2013. július 25., csütörtök

Miller Table

How To Build and Operate
A Miller Table
By Gary Weishaupt

Miller Tables
The original Miller Table was patented back in the late 1800’s and was in fact only part of a complicated fine gold recovery system that consisted of the separation plane and then a series of amalgamation plates that used mercury, which have gone to the wayside in this century. However the initial concept of running slurry down an inclined plane allowing gravity and friction to separate gold from the lighter materials is still alive and well.
In it’s simplest form a modern Miller Table is just a flat piece of material set at a relatively shallow slope where you deposit heavily concentrated material washed by an extremely thin layer of low velocity water. In some ways it’s akin to running a completely bare sluice and in fact most sluices can be operated as a Miller Table if your entrainment mat can be removed to reveal the aluminum bottom.
In scientific terms I suppose one of these devices would be called a gravity separation unit since they operate on the principal of stratification and gravity settlement where the lighter materials are moved away from the heavier materials faster by the action of water flow. They are sometimes called ‘Gravity Tables’ or ‘Flowing Film Concentrators’. Despite their simplicity these tables are capable of separating extremely fine gold from black sands, gold so fine that it can’t be seen with the naked eye until it’s brushed into small piles. For a home built table I imagine that the finest material recoverable is in the 250 to 300-mesh range. The finest sieve I have is a 200-mesh screen and a tremendous amount of the material I collect with my small tables easily passes this classification so maybe I’m to conservative in my estimate but I’m not sure that I’d recognize 400-mesh material if I saw it. Maybe I need to buy some more sieves.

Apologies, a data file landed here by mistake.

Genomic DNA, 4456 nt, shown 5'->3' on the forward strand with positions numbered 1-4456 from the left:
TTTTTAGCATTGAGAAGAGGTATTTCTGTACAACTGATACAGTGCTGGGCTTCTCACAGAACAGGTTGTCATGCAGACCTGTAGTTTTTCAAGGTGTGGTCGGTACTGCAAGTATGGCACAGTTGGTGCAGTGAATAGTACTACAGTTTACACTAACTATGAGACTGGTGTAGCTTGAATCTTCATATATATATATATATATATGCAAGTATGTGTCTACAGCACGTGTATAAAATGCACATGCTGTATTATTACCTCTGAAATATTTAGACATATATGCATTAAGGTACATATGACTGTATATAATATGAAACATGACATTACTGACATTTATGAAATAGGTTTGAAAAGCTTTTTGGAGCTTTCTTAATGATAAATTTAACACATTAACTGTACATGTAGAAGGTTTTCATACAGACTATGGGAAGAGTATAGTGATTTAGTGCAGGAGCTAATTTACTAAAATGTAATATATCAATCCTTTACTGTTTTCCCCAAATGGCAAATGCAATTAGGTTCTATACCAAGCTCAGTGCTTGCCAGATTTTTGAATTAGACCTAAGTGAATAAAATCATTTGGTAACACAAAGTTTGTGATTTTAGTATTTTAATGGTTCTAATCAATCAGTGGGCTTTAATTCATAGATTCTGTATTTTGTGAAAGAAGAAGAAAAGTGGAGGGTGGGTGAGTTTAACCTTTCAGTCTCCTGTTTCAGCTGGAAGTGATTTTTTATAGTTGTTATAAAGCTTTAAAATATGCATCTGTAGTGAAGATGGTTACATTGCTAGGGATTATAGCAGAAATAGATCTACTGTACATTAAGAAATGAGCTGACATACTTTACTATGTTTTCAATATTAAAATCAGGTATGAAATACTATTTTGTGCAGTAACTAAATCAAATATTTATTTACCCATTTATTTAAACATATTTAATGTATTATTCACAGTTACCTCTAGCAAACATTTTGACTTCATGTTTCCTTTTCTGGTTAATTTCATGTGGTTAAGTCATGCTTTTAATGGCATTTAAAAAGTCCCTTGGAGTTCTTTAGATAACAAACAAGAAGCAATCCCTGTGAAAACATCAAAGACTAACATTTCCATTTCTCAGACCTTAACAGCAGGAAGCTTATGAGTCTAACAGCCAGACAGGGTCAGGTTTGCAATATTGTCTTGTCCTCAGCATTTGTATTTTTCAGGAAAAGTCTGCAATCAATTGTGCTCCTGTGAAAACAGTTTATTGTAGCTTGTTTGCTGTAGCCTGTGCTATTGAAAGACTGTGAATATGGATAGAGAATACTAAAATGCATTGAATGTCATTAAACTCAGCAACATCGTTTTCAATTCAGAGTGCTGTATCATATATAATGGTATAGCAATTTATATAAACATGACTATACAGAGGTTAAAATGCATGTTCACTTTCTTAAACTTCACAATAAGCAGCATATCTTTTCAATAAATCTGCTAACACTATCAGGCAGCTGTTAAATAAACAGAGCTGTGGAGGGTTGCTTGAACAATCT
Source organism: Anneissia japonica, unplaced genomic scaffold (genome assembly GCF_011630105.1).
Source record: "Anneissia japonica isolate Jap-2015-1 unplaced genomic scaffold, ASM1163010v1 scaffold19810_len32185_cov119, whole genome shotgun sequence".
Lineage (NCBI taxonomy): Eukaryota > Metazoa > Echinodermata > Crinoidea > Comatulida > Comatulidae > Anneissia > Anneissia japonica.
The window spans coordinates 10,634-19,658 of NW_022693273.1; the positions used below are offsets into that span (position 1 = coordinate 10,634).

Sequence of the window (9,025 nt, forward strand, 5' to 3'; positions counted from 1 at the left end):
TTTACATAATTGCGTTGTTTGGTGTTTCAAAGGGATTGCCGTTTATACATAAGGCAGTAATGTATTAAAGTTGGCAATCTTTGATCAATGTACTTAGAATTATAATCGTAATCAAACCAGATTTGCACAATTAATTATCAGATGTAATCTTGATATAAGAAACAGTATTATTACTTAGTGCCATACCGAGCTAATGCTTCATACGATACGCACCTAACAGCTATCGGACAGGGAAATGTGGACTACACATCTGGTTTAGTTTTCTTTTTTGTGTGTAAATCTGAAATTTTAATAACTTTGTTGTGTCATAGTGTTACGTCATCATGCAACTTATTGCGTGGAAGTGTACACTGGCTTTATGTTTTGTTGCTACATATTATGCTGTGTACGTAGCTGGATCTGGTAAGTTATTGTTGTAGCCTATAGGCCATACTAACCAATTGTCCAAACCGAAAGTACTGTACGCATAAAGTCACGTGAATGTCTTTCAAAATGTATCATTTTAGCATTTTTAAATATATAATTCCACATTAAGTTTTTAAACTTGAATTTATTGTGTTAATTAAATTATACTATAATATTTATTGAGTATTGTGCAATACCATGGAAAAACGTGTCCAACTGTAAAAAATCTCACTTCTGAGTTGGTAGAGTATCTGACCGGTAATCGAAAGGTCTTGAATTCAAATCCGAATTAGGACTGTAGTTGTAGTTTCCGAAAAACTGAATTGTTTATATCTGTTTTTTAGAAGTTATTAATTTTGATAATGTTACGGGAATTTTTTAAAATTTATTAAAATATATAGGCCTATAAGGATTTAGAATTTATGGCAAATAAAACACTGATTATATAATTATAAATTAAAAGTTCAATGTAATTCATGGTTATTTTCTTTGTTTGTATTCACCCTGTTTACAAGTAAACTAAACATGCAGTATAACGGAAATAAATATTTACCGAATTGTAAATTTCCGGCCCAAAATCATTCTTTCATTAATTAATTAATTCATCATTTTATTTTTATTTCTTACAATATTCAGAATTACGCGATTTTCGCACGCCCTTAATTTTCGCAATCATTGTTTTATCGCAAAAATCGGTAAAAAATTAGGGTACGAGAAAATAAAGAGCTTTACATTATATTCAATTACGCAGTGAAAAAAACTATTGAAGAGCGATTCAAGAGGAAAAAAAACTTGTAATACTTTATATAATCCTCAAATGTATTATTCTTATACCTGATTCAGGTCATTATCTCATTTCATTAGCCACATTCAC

One of the remarkable things of using even a small table is that you can keep running the same sample of sands repeatedly over and over again and they keep revealing more and more gold each time and each run has a finer gradient of particles until you reach a point where you need magnification to observe the results. Just just using a longer table if you have the space for one can accelerate this process. The largest I’ve ever built was 5-feet long by 18-inches wide and it was remarkable to watch in operation as you could see the gold particles spread out along the entire length in a gradient of particle sizes and colors until towards the bottom the board was pitch black.